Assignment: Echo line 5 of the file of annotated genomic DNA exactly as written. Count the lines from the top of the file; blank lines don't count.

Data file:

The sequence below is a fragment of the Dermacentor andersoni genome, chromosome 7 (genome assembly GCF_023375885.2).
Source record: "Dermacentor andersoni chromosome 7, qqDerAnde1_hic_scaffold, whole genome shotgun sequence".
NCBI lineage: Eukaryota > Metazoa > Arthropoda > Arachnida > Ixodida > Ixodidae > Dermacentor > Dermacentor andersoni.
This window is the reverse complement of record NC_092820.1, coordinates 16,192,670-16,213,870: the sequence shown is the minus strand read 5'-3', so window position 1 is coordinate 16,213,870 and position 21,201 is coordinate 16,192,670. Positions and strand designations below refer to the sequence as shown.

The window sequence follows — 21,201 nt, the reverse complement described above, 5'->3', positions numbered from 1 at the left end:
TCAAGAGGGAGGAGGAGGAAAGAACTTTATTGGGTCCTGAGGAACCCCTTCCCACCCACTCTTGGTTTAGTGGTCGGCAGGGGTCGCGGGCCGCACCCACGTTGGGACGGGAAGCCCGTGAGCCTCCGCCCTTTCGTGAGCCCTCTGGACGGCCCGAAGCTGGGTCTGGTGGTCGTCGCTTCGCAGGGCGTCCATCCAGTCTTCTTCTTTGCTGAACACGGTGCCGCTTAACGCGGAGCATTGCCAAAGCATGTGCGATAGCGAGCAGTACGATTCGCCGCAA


The window sequence follows — 21,201 nt, the reverse complement described above, 5'->3', positions numbered from 1 at the left end: